Form the coproduct of the two, and fuse appropriately to where we left off.
Lastly in the composite we need to fold the two paths in the coproduct together.
Select F64 and then the dual of the projection button to create the fold.
Select and compose.
Now we have our main morphism built.
Next select the fact morphism followed by the main morphism.
Our toolbar now shows a new option for recursion since it was detected that the first morphism has the same domain and codomain as the latter, and the latter uses the former somewhere in its construction.
Click it to set the recursor, and we have finished creating the factorial as a morphism.
But does it do anything?
Let’s convert it C++, compare it to our original code, and try it out.
Copy fact and then select its domain and the right hom object icon to see which morphisms have a codomain of F64.
There’s a lot so we filter to find the morphism from standard input.
Similarly click on the left object icon to see morphisms with domain F64, and filter to find the out to standard output.
Arrange and compose.
Click on the question mark icon for info about the element itself.
You will see a C++ option, so click it.
Then click on the download button to get the C++ code for the morphism.
And let us take a look.
The first set of include files comes from the C++ generator, and the subsequent ones are those from the referenced diagrams.
We have a couple of typedefs, the first is one plus one typedef’d as bool, and our F64 typedef’d as a double.
Next up is the internal name of our main morphism.
This big long name is the unique name for the morphism in Catecon’s space of morphisms.
In the emitted code the function is seen as fun underbar it’s signature.
An element’s signature is a key internal feature of how Catecon tracks elements, and it is exposed here.
We see this function calls itself so it is recursive.
It is also seen called from the program’s main function as it is called to read in a double, apply the factorial, and send the result to stdout.
The function has an input of var_2, and there seem to be a lot of variables.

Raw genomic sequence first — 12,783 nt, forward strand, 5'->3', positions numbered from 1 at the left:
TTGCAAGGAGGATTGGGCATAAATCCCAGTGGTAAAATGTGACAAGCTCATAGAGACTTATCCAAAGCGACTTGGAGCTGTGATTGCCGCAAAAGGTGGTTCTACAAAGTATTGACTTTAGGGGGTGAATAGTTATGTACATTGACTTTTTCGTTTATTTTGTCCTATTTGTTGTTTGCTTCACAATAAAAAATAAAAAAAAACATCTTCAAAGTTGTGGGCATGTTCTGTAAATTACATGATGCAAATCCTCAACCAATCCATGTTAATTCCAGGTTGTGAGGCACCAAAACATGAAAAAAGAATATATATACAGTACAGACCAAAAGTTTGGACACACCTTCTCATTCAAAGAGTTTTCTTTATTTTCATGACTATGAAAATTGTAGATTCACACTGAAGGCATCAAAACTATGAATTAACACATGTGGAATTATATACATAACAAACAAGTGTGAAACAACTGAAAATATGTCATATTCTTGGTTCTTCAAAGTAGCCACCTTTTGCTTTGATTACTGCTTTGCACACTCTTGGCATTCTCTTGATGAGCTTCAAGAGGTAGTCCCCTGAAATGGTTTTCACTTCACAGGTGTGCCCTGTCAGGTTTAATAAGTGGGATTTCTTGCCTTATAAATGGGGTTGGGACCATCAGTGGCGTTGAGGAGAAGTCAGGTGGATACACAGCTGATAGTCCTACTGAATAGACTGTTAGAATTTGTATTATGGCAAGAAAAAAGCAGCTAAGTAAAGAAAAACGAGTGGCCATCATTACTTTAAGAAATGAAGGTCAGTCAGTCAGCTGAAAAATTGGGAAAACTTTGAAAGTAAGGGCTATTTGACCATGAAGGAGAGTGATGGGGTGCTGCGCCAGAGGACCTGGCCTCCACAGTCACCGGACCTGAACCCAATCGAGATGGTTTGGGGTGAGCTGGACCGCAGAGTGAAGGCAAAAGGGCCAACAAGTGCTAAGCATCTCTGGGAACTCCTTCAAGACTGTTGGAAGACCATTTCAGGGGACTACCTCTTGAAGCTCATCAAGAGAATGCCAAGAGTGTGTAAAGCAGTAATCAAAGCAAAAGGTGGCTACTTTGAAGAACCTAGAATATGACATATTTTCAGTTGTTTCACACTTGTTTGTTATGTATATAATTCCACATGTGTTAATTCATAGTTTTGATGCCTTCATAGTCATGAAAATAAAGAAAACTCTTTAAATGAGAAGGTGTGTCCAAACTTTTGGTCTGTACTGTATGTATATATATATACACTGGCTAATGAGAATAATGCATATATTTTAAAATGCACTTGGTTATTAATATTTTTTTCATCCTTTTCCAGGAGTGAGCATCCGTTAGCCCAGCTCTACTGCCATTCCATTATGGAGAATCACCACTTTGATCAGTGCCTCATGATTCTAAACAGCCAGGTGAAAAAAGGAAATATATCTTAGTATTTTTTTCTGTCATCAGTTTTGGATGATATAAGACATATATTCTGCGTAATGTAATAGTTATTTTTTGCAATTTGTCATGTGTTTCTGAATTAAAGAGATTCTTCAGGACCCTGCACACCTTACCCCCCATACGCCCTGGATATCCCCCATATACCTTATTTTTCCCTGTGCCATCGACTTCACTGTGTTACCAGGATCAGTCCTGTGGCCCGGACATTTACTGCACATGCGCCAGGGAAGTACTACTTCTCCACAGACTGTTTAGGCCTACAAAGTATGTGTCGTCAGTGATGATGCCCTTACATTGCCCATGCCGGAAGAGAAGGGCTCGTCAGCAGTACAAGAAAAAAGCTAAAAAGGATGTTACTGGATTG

But where did these variables come from as there are no variables in the original diagram itself?
Go back to the diagram and click the G key to see all morphism’s string graph if it has one.
We see the connected string starting from our domain, continuing through the distributor, and down into the true and false cases.
This connected string through all the morphisms is assigned to var_2.
The propagation continues through all morphisms, even fdecr64 defined as a composite in a reference diagram.
In effect, sub-morphisms appearing in the top-level expression are all expanded and do not have corresponding function calls.
The main fact morphism has a function call as it needs to be recursive.
Going back to the code the var_4 holds the result of the test for zero, and it looks like when true that the final result var_3 is set to one.
Otherwise var_2 is decremented by one, sent to the factorial, and the result multiplied.
The remainder is boiler plate to read a number, apply it, and show the result.
Go to the command line and compile the fact64.cpp code. No errors. Good sign.
I have a script to run a.out with inputs up to 200, so run it.
That looks good, though it switches over to floating point.
Keep going, and it looks like it overflows at 170 factorial.
That was a bit of work, though in a pleasing categorical ASMR manner.
Let us try to reduce the amount of work by using some injections and projections as references to guide the morphism assembly process.
We start with the test-for-zero morphism.
Double-click on the left one for false to create an injection to that factor.
Click the R key to turn the morphism into a reference.
Good. What is a reference?
Think of a reference as flowing in the opposite direction of the arrow.
In other words, if the codomain is hit, try to run all the morphisms based on the domain.
Make a corresponding one for one.